A MAN who died on the A64 last year was a real “country lad” whose loss has “left a big hole”, his family have said.

Ryan David Walker, 26, of West Garth in Sherburn, was killed while crossing the road at West Heslerton just after 6pm on November 27 last year.

At his inquest, held at Pickering Memorial Hall on Monday, coroner Michael Oakley recorded a conclusion of accidental death.

Ryan, who had lived in Sherburn all his life, was working as a kitchen porter at the Talbot in Malton.

The inquest heard that the day in question was his day off and he had had a couple of drinks at the Ham and Cheese pub in Scagglethorpe, after which he was seen in the post office in Rillington.

He had been due to get the bus back along the A64 to Sherburn. However, traffic constable David Taylor, who investigated the crash scene, told the inquest that another crash that afternoon, further west, had closed the road and delayed the bus, so Ryan opted to walk back along the path that runs alongside the road.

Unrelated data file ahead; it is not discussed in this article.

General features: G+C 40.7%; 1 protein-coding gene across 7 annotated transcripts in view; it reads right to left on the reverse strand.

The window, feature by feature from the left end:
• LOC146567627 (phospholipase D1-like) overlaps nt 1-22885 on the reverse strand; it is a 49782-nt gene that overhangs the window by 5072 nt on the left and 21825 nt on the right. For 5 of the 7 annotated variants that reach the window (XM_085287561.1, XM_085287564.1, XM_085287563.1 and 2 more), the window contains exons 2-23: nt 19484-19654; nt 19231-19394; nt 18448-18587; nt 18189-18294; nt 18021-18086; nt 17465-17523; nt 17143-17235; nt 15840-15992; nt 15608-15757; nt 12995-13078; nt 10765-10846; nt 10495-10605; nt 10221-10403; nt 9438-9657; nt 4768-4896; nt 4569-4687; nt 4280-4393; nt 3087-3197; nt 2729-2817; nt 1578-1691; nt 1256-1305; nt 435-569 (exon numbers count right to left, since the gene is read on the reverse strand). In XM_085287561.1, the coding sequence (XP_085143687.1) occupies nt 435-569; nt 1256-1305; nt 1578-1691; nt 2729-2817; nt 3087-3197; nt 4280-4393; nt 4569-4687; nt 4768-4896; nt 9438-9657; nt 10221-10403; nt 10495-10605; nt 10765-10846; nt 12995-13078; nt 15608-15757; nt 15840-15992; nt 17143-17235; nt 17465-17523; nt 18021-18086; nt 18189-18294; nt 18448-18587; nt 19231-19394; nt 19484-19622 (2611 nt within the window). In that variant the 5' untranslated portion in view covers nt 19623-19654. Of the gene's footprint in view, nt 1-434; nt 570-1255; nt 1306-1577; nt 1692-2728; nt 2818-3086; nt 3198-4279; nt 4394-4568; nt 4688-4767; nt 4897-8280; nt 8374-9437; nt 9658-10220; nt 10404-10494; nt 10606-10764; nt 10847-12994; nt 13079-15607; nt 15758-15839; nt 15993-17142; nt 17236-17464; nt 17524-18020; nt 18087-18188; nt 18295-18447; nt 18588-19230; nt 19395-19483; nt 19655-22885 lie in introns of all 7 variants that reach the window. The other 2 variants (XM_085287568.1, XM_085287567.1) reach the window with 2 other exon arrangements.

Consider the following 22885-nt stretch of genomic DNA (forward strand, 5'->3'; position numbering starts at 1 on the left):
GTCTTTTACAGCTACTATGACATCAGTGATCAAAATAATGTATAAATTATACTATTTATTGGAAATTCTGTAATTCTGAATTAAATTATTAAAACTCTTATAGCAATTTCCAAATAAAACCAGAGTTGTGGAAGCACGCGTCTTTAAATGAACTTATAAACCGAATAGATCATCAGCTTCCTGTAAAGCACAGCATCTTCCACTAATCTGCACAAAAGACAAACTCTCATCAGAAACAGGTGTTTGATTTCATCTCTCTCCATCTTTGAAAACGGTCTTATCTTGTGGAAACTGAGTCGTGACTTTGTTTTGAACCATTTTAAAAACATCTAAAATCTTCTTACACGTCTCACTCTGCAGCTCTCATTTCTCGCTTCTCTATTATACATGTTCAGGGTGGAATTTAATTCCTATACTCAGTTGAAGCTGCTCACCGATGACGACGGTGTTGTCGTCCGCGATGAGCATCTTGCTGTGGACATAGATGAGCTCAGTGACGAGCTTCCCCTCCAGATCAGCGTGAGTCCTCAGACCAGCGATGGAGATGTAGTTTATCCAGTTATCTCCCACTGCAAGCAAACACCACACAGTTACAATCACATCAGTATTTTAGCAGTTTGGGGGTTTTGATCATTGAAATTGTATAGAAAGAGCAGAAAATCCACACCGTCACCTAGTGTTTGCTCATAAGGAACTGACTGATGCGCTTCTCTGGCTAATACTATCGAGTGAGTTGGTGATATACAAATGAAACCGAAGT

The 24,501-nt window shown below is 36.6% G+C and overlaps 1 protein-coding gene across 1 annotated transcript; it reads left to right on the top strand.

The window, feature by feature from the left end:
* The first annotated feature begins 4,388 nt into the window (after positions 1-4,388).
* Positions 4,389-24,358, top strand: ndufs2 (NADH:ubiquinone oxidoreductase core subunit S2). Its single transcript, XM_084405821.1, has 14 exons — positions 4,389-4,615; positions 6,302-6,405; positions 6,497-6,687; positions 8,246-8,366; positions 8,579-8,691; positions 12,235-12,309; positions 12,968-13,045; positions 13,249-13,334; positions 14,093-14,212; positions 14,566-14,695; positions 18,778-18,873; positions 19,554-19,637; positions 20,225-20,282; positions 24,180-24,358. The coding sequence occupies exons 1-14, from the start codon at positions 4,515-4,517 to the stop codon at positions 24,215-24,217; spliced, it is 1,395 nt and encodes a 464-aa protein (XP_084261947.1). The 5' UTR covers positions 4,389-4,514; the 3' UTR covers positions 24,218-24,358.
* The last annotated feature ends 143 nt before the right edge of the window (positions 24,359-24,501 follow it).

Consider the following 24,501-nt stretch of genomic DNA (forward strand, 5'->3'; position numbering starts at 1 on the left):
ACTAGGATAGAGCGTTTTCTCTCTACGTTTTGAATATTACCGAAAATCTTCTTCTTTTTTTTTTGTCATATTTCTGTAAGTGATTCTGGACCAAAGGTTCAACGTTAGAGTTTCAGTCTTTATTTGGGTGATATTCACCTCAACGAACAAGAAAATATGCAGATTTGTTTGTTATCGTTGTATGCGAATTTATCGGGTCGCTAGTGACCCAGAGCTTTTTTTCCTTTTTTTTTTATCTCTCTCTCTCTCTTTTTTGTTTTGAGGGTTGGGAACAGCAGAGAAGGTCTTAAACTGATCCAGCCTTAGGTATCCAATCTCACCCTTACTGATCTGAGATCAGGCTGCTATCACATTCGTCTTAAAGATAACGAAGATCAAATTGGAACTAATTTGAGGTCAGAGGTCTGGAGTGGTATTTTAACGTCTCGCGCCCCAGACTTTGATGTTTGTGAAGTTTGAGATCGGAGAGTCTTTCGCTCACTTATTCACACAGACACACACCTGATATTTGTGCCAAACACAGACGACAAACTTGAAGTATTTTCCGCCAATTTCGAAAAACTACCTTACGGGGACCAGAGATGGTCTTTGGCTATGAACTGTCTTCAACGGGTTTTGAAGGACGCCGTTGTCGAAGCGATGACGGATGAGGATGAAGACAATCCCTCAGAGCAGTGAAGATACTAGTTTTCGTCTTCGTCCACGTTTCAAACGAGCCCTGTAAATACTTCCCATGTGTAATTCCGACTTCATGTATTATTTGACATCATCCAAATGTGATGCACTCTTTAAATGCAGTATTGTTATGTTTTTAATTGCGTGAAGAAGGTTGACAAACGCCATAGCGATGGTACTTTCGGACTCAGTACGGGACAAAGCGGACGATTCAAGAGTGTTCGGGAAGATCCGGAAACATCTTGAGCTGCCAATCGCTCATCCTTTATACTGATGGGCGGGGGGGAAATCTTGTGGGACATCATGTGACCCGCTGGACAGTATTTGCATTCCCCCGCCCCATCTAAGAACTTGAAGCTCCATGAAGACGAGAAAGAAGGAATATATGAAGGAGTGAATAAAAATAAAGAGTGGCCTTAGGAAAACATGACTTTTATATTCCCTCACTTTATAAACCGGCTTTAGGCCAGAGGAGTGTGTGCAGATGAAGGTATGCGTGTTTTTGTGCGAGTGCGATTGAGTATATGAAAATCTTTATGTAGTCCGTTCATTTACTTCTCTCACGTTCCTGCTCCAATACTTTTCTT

He also noted it was a dark night and Ryan was dressed in dark clothing with no reflective items. “This rendered Ryan virtually invisible,” he said.

The inquest also heard from Christopher Taylor, who had been driving back from Scarborough with his partner Shannon Dowthwaite. They had been walking their dogs on the beach. He described how they had been driving along a straight bit of the A64 on their way home when a “dark object” appeared in his lights and he “heard a thud” as the collision occurred.

TC Taylor said that “it was clear that both Christopher and Shannon did not see Ryan prior to this collision” and they had been travelling at a normal speed.

Speaking after the inquest, Jean Walker, Ryan’s aunt, said: “He was in dark clothes but that day, on his day off, he wouldn’t have known he’d have to walk anyway. He was going to get the bus.

“It’s tragic - one accident’s caused another accident.

“He was a quiet lad and always had a smile for everybody. There wasn’t a bad bone in his body.

“He always had a smile for anybody, young and old. It’s devastated everyone.”

She described him as a “country lad” who loved Johnny Cash and was interested in horse-racing and enjoyed gardening. He also had a dog - a lurcher called Brock.

“He loved dogs,” Ms Walker added. “He’d go miles walking the dogs, he’d go all over.

“He’s missed by all the family terribly and he’s left a big hole.”